Tag Archives: The New York Times Company

Petron and the Healthcare Debate::The public option as a signal – Paul Krugman Blog – NYTimes.com

When petron was a government owned company, they were able to distort the supply curves because they were in essence the regulatory arm of the government. If the outcry was large enough shell and caltex may increase their prices but petron’s price does not move. What’s interesting in the case of the philippines is that petron was sold to foreign interests and afterwards the oil industry was deregulated. Double whammy to the Filipino people. Our government does not have the balls and probably the manpower to effectively police what is in effect price collusions of oil industry players. The solution is string institutions but I guess that is near impossible for us right now. Buy back petron would be second best with the least amount of complications, although where we are going to get the money, I don’t know. Maybe a few of Pres GMA’s entourage could chip in!

The public option as a signal

Look, it is possible to have universal care without a public option; Switzerland does. But there are some good reasons for the prominence of the public option in our debate.

One is substantive: to have a workable system without the public option, you need to have effective regulation of the insurers. Given the realities of our money-dominated politics, you really have to worry whether that can be done — which is a reason to have a more or less automatic mechanism for disciplining the industry.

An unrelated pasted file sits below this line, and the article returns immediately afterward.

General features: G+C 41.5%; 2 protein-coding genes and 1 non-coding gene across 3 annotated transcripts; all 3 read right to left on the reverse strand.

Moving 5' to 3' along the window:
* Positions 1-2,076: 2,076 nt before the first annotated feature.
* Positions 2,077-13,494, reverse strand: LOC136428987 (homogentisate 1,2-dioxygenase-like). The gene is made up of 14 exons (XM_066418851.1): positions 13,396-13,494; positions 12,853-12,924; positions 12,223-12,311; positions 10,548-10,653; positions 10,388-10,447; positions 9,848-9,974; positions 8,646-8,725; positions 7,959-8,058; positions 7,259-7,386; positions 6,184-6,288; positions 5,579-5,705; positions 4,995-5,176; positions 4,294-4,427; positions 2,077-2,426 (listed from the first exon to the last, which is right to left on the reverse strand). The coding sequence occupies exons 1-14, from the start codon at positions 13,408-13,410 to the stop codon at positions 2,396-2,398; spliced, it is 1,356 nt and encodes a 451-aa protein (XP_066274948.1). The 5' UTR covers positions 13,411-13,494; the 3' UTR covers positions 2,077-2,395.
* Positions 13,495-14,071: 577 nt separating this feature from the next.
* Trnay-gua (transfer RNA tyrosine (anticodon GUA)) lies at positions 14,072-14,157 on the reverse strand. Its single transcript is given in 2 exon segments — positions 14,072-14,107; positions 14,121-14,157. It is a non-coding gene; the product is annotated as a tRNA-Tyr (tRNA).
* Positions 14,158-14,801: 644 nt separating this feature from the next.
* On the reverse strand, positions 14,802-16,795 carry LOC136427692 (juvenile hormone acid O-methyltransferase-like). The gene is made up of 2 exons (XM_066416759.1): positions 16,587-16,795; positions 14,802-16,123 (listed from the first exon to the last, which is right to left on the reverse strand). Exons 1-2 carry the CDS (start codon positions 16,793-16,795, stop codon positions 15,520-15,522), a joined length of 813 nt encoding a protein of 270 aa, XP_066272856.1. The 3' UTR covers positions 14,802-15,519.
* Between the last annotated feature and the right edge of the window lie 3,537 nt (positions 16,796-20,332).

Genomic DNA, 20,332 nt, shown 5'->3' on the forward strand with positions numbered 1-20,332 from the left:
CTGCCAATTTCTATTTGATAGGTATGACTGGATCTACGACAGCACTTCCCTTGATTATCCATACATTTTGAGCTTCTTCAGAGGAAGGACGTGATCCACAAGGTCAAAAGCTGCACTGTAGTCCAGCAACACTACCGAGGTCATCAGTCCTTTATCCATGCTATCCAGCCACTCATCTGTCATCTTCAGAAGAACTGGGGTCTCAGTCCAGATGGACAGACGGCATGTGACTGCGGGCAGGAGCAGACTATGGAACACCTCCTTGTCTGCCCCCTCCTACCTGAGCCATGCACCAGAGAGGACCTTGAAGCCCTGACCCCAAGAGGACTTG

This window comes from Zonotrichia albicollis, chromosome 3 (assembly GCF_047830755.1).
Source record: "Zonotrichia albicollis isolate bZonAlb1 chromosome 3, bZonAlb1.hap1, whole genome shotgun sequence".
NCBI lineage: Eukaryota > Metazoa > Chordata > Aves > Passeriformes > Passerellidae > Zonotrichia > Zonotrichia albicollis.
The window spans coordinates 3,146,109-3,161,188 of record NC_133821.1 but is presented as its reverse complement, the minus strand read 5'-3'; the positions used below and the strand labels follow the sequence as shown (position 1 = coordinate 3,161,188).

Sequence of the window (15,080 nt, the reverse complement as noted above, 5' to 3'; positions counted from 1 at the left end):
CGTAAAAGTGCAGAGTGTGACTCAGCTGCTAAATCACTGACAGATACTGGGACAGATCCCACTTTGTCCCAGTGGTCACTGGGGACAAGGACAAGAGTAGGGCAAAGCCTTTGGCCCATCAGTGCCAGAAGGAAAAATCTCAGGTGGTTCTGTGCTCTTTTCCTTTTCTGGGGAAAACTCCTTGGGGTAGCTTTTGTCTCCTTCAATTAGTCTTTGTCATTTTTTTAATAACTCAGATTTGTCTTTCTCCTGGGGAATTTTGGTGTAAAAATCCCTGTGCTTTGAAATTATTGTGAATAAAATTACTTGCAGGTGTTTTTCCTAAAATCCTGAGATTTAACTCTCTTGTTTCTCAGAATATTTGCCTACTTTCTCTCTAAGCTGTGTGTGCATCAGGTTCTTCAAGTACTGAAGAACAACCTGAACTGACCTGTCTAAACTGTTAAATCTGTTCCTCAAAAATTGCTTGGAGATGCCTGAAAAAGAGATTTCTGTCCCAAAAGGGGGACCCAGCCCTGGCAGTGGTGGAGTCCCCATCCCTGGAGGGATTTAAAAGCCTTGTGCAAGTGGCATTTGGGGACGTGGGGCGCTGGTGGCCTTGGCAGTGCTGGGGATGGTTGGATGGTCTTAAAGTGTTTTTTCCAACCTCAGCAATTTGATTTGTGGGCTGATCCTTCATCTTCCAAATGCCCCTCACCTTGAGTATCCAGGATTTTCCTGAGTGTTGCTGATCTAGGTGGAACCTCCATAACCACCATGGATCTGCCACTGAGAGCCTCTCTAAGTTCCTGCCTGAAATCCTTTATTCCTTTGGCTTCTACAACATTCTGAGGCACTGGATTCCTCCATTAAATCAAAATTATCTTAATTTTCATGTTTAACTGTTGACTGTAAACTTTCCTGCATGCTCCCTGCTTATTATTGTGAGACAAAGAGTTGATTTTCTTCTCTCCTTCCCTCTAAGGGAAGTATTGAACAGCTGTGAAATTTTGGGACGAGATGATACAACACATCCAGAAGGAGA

via The public option as a signal – Paul Krugman Blog – NYTimes.com.

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Best Read:The Joy of Less – Happy Days Blog – NYTimes.com

I’m no Buddhist monk, and I can’t say I’m in love with renunciation in itself, or traveling an hour or more to print out an article I’ve written, or missing out on the N.B.A. Finals. But at some point, I decided that, for me at least, happiness arose out of all I didn’t want or need, not all I did. And it seemed quite useful to take a clear, hard look at what really led to peace of mind or absorption (the closest I’ve come to understanding happiness). Not having a car gives me volumes not to think or worry about, and makes walks around the neighborhood a daily adventure. Lacking a cell phone and high-speed Internet, I have time to play ping-pong every evening, to write long letters to old friends and to go shopping for my sweetheart (or to track down old baubles for two kids who are now out in the world).

via The Joy of Less – Happy Days Blog – NYTimes.com.

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Flip Shame–Op-Ed Columnist – Cum Laude in Evading Bandits – NYTimes.com

10. Don’t wear a nice watch, for that suggests a fat wallet and also makes a target. I learned that lesson on my first trip to the Philippines: a robber with a machete had just encountered a Japanese businessman with a Rolex — who now, alas, has only one hand.

via Op-Ed Columnist – Cum Laude in Evading Bandits – NYTimes.com.

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rePost: Thank You Friends:Well – What Are Friends For? A Longer Life – NYTimes.com

“People with stronger friendship networks feel like there is someone they can turn to,” said Karen A. Roberto, director of the center for gerontology at Virginia Tech. “Friendship is an undervalued resource. The consistent message of these studies is that friends make your life better.”

via Well – What Are Friends For? A Longer Life – NYTimes.com.

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Hey Paul Krugman

Timothy F.
Image via Wikipedia

lyrics from nyt freakonomics blog here:

Hey Paul Krugman,
Why aren’t you in the administration?
Is there some kind of politicking that I don’t understand?
I mean, Timothy Geithner is like some little weasel.